President Hassan Rouhani called for a world against violence and extremism Tuesday while insisting Iran is willing to enter nuclear talks during his first address to the United Nations General Assembly.
The man who many believe will bring Iran into a more approachable middle ground also said his nation deserves to be treated as an equal by the international community.
Rouhani also said he expects a “consistent voice” from Washington.
“This is a unique opportunity,” he said, according the Guardian. “The Islamic Republic of Iran believes that all challenges can be met successfully.”
However, Rouhani said Iran will only talk about its nuclear programs if it receives certain guarantees, including the ability to enrich uranium in the country.
He also said weapons have no place in any nuclear program, and called Iran a "harbinger of just peace."
Thomas Erdbrink, who has reported the last decade from inside Iran for The New York Times, said Rouhani wants concessions from the United States on issues that divide the two countries.
International observers are framing Rouhani’s election victory in June as proof the Islamic Republic is leaving behind the extremist views of his predecessor, Mahmoud Ahmadinejad.
It wasn’t uncommon for delegates to leave the UNGA during Ahmadinejad’s speeches.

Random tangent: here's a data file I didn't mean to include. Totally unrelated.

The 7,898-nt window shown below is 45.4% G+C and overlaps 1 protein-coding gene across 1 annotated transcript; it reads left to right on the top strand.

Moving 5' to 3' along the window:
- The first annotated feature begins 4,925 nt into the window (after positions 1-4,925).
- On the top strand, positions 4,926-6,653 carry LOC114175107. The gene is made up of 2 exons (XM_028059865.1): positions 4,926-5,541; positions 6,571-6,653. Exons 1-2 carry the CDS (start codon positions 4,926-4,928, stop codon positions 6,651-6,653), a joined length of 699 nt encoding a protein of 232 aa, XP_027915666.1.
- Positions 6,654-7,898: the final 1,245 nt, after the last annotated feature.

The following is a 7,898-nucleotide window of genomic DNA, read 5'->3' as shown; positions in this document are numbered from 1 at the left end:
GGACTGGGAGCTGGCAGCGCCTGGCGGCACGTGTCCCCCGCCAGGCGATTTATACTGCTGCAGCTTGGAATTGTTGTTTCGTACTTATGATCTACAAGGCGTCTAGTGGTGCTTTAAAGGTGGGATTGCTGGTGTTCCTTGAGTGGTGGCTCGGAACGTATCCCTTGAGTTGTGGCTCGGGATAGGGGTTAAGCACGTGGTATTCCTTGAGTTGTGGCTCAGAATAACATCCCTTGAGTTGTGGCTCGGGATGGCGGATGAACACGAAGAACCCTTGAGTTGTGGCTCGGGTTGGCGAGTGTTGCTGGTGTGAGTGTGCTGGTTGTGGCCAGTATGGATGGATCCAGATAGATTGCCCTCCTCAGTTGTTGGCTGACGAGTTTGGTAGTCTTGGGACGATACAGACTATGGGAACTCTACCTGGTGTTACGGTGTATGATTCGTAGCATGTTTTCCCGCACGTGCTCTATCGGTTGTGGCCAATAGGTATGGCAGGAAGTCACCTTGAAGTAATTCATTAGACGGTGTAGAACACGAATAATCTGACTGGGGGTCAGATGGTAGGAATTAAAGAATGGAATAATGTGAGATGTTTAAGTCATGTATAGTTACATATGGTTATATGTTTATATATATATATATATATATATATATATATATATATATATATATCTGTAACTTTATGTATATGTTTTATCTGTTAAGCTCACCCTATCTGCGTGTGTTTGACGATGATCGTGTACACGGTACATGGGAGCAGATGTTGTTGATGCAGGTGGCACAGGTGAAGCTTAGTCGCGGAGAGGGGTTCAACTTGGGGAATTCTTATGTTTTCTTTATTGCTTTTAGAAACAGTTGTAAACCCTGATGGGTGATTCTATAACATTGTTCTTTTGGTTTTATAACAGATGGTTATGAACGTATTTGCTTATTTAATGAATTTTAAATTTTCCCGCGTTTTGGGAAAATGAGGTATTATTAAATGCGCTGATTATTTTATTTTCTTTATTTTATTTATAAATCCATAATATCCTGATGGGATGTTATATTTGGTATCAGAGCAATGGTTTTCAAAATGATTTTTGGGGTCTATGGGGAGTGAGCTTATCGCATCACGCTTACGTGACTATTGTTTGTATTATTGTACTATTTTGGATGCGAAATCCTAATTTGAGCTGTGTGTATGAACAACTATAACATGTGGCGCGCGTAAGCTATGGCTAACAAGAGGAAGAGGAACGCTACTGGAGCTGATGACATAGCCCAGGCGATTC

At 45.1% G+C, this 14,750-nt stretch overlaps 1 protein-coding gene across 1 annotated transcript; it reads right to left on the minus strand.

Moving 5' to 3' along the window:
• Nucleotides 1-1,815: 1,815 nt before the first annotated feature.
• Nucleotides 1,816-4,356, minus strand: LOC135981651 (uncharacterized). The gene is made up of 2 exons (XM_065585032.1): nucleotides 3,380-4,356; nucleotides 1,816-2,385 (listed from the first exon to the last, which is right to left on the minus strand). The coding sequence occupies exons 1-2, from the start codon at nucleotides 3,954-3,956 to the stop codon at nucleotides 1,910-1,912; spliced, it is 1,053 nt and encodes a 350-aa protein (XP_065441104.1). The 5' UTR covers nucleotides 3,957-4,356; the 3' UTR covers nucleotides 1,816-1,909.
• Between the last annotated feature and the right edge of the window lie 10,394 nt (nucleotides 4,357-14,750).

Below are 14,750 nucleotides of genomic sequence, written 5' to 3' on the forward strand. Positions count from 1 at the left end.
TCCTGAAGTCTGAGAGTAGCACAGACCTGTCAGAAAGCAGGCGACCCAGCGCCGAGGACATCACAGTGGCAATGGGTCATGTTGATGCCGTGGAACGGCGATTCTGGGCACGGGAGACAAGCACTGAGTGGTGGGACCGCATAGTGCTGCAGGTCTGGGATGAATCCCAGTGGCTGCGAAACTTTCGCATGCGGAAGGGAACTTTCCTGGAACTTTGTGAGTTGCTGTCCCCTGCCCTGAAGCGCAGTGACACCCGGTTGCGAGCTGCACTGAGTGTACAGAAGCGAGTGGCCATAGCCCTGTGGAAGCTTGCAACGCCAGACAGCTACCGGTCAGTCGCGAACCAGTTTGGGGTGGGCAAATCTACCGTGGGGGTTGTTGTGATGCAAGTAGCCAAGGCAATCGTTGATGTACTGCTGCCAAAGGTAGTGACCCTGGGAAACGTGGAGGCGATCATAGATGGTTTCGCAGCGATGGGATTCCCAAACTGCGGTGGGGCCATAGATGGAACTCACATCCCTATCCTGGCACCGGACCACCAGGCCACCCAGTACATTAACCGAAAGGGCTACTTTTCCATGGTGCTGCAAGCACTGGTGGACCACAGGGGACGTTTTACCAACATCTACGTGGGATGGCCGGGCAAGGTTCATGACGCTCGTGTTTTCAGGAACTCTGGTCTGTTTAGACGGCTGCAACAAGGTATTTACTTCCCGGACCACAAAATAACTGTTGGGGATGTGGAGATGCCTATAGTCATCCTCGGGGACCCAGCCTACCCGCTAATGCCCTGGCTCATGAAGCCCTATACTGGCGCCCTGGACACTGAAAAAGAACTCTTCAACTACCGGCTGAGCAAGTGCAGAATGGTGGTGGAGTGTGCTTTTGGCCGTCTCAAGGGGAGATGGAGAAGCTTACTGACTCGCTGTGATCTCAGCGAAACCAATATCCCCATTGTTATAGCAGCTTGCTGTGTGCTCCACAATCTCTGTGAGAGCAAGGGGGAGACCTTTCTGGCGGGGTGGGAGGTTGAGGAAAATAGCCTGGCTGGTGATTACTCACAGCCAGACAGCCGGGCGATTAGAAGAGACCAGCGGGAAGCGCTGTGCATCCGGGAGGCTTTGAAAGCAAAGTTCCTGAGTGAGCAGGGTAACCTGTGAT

Now, Rouhani’s remarks were considered the highlight of the assembly.
“As the economy worsened in Ahmadinejad’s second term, and factionalism spread among the regime’s inner circles, it became evident to the state’s political elite that they could not risk continuing down the same path,” the Guardian’s Narges Bajoghli wrote before the speech.
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However, as excited as everyone was to hear him speak, there are those equally underwhelmed now that it's over.
Some suggest the English translation hurt, while others commented that it was purely a political speech in response to earlier remarks by President Barack Obama.
The two nations have long squabbled over Iran's pursuit of nuclear power, with the US and ally Israel leading the charge that it's to build weapons. Iran suggests the nuclear program is for power and medical research.
While face-to-face meetings with Obama proved “too complicated” to arrange on Tuesday, the nations have scheduled talks this week, BBC reported.
Secretary of State John Kerry and Iranian Foreign Minister Mohammad Javad Zarif are to speak on Thursday.
During his speech, Obama told the General Assembly the US wants a better relationship with Iran.
He said that while Iran’s nuclear program leads the world to believe it’s pursuing nuclear weapons, it’s still possible to strike a “meaningful agreement.”
“I don’t believe this difficult history can be overcome overnight — the suspicion runs too deep,” Obama said, according to Agence France-Presse. “But I do believe that if we can resolve the issue of Iran’s nuclear program, that can serve as a major step down a long road towards a different relationship — one based on mutual interests and mutual respect.”
The US severed diplomatic ties with Iran in 1980 following the Islamic Revolution. The full text of Rouhani's speech follows below.
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